Running out of gas towards the end of rolls? Feel like it’s stopping you from getting that tap? We get you. Trust us we have been there as well! Conditioning yourself for jiu jitsu can be tricky simply due to the uniqueness of the sport. There’re not many activities out there that can train specifically for brazilian jiu jitsu, two people rolling around frenetically. It’s also important, as you don’t want it to be the reason you lose a grappling match in a competition when you felt like you had the beating of your opponent. Luckily, we here at Progress have got a few suggestions to help get the most out of your rolls, which could be the difference on the mats.
This might seem obvious, but it’s in some ways the most important. Practice makes perfect and rolling is reps. Your body will adjust to prolonged stress if you’re rolling often. Only going to one class a week, doing the same process, and expecting different results, is crazy. If a training partner asks you for that extra roll after class – say yes! Pushing your body beyond its usual boundaries is how we improve. With sparring, it’s no different. At the same time, there needs to be a balance between training intensity and frequency. For the average person, training 6x a week at 110% intensity is a recipe for injury and fatigue. Finding a rhythm between these two could be important to finding the optimal balance between development and recovery. There may also be times where you’ll need to pace yourself and choose the right partners in the right order, but more on that later. Just because you pick one training schedule for your brazilian jiu jitsu classes doesn't mean you can stop searching for the best training plan. Speak to your coaches, fellow training partners and test new and different approaches. This way your training plan will never become stale and your progress will continue through out the different belt levels in your bjj journey.
A useful tool to use alongside your training is some steady state cardio. Low intensity cardio for 30 minutes could be a handy means of maintaining cardiovascular endurance. Some good exercises include swimming, rowing, or a light jog. A good test to know you’re working in an ‘aerobic’ state i.e., where your body is using oxygen, is if you can still speak in coherent sentences whilst exercising (might be a little trickier if you’re swimming though!). Doing this form of cardio 1-2 times a week can further condition your body and acclimatize to be in a great state for rolling longer. Taking the time for some cardio in an aerobic state is ideal for getting outside as well! Go for a hike or jog in the park, so often jiu jitsu is focused in the gym setting that just the chances to break a sweat outside will help to feel refreshed for the next sparring session or technical practice.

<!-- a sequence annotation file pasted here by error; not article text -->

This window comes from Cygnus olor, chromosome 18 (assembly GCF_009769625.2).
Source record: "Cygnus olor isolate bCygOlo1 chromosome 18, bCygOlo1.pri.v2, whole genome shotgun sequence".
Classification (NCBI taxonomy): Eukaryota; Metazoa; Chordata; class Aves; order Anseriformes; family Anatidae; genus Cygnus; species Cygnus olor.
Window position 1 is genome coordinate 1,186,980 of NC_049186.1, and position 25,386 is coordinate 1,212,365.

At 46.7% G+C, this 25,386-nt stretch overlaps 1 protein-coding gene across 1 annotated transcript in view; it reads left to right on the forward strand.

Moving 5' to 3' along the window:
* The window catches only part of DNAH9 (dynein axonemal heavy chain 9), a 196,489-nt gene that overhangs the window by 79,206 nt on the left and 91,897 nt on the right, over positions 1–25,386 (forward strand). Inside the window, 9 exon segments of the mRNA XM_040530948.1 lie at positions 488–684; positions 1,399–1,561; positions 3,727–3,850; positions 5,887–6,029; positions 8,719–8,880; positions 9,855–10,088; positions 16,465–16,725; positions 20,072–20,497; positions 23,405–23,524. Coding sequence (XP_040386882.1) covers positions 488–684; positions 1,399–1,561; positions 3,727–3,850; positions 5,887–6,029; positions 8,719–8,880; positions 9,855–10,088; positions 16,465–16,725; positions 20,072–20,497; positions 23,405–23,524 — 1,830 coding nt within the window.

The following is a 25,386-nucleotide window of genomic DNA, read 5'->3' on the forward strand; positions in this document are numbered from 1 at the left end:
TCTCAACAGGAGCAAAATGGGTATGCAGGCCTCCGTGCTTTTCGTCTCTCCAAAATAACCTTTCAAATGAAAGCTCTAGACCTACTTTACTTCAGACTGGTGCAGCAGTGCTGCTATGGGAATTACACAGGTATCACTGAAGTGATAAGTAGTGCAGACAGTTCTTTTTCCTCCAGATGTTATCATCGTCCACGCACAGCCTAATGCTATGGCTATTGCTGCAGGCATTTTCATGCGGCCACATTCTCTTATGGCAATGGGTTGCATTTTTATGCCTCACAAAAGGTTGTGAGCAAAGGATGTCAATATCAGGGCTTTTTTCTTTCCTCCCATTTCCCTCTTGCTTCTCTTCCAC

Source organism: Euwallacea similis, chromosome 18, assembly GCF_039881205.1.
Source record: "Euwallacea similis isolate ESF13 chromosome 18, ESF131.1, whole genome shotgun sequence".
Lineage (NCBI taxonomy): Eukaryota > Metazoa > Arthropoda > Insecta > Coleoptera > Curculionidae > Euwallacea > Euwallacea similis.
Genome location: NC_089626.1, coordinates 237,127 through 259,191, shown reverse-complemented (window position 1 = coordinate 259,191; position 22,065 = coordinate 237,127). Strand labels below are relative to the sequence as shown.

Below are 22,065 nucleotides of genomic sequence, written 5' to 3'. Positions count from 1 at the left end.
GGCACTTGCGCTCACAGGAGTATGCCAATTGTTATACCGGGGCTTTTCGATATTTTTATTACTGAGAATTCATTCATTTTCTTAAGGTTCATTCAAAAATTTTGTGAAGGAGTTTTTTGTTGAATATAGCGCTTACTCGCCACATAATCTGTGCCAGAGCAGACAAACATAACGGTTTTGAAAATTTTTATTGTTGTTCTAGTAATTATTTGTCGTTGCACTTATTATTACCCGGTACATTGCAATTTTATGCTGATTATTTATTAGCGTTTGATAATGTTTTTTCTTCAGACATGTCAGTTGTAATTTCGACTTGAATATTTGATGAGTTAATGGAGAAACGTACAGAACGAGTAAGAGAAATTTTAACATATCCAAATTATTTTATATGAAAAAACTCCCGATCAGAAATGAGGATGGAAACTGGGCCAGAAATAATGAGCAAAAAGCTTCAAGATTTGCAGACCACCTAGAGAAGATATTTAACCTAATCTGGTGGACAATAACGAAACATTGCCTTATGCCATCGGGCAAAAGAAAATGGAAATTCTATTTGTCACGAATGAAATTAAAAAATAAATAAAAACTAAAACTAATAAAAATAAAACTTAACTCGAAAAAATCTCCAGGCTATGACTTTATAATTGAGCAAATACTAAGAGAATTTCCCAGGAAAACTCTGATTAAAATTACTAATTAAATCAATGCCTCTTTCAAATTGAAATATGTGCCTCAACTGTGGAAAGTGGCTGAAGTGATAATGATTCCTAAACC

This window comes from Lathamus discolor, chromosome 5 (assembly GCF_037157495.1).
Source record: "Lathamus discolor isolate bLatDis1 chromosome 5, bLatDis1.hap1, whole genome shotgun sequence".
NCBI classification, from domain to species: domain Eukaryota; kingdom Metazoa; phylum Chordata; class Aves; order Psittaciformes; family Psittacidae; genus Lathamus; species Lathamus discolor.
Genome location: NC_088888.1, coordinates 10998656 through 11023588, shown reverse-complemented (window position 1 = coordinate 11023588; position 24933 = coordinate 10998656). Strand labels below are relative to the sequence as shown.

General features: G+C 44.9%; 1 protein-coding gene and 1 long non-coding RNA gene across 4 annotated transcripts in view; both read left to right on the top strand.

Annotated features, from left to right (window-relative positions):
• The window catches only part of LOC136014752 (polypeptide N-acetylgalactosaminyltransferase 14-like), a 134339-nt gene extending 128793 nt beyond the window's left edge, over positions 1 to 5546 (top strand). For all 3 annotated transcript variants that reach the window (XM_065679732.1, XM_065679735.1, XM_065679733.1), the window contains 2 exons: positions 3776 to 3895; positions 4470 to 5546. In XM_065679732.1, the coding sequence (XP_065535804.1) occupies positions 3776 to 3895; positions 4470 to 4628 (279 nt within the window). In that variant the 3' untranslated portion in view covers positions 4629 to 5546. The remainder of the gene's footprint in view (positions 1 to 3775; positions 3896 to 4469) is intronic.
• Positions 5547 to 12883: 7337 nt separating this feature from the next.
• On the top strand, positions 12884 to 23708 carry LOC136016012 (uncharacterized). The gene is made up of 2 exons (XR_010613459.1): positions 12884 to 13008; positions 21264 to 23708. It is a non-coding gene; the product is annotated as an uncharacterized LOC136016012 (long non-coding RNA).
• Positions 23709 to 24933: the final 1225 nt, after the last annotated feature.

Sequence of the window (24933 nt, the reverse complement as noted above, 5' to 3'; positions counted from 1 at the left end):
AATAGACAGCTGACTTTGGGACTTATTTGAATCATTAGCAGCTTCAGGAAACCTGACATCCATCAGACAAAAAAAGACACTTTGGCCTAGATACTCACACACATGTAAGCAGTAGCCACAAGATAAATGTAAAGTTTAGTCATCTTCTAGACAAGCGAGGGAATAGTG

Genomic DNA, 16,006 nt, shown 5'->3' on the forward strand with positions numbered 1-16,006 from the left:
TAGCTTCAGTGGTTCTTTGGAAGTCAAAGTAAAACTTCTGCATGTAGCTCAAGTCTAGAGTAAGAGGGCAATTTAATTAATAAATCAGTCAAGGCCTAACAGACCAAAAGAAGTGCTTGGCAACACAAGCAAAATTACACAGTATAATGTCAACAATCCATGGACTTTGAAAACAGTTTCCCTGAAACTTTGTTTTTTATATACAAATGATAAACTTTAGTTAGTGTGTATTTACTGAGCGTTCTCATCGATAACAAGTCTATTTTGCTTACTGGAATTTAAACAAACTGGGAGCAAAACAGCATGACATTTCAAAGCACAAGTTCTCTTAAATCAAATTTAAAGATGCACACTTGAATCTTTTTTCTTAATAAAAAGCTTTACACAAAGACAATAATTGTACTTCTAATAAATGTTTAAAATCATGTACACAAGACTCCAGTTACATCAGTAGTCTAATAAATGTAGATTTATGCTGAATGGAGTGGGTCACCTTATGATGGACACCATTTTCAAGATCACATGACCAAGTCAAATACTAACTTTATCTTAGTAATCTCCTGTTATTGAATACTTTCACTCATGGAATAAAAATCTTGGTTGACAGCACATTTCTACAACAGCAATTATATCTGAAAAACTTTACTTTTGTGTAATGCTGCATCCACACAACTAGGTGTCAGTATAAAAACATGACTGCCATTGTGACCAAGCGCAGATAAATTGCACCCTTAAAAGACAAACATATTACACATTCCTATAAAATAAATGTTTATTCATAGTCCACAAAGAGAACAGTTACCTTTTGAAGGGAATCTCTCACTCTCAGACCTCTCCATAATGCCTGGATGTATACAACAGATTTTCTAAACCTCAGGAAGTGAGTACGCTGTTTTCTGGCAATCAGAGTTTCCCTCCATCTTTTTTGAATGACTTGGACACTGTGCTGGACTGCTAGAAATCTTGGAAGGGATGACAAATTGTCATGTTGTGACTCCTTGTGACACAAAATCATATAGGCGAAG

Knowing the different intensity levels of training partners will also help build endurance. If your first partner wants to turn it into a level 10 death match, that’s great. But it will more likely mean you’re going to be exhausted for the next few rounds and not able to fully stretch yourself, causing you to skip a roll or two. You’ll often find in jiu jitsu that higher belts have a greater understanding of their body and are more likely to ‘flow’ roll. This helps preserve energy. White belts are more commonly chaotic and exert more energy and end up tiring quicker. Inexperience in grappling can massively drain on ones energy levels. Plan your rolls strategically and build in intensity rather than going from 0-100. This ties into rolling often, mentioned earlier. It’s also advantageous to push yourself sometimes in rounds to the max. It may feel horrendous, but you’ll thank yourself when there are two minutes left in a competition and you’re two points down. The ability to dig deep and find a way to score those points back comes only form the experience. Knowing and sticking to the training plan is key here, you can not operate at level 10 for all year. Getting to level 10 and peaking in your conditioning is an absolute must to take your jiu jitsu even further.
Aside from physically, fuelling your body nutritionally before jiujitsu is vital. High carbohydrate intake on training days two-three hours before class will provide you with sufficient energy reserves to roll hard without exhausting yourself. Getting a good balance of carbs, protein and fat macros is key to a healthy diet which will come to fruition when training. If you think a boost bar and a red bull before bjj class after not eating all day will sort you out, you’re in for a shock. For those early birds out there, if you’re doing a morning class, a high-carb dinner and light snack in the morning might be more optimal. Use trial and error to find what works best as everyone is unique! As a note, if you have special dietary requirements, always seek some professional advice from your doctor before training.
These were just a few helpful tips to try and help build up your gas tank for you jiu jitsu. Even just try a couple of these and you’re much more likely to enhance your resilience against opponents. Don't worry if something does not work for you. Each person is different so finding the right balance for you is the important thing. Jiu jitsu is a unique sport, so there’s no real like-for-like substitute for practice, but using these tips in combination will almost undoubtedly augment your stamina. There are plenty of different training methods out there, so feel free to experiment. Remember, everyone is different and there’s no exact match, but chances are: if you enjoy it, you’ll stick with it. Often, these smaller changes we implement can compound into greater outcomes.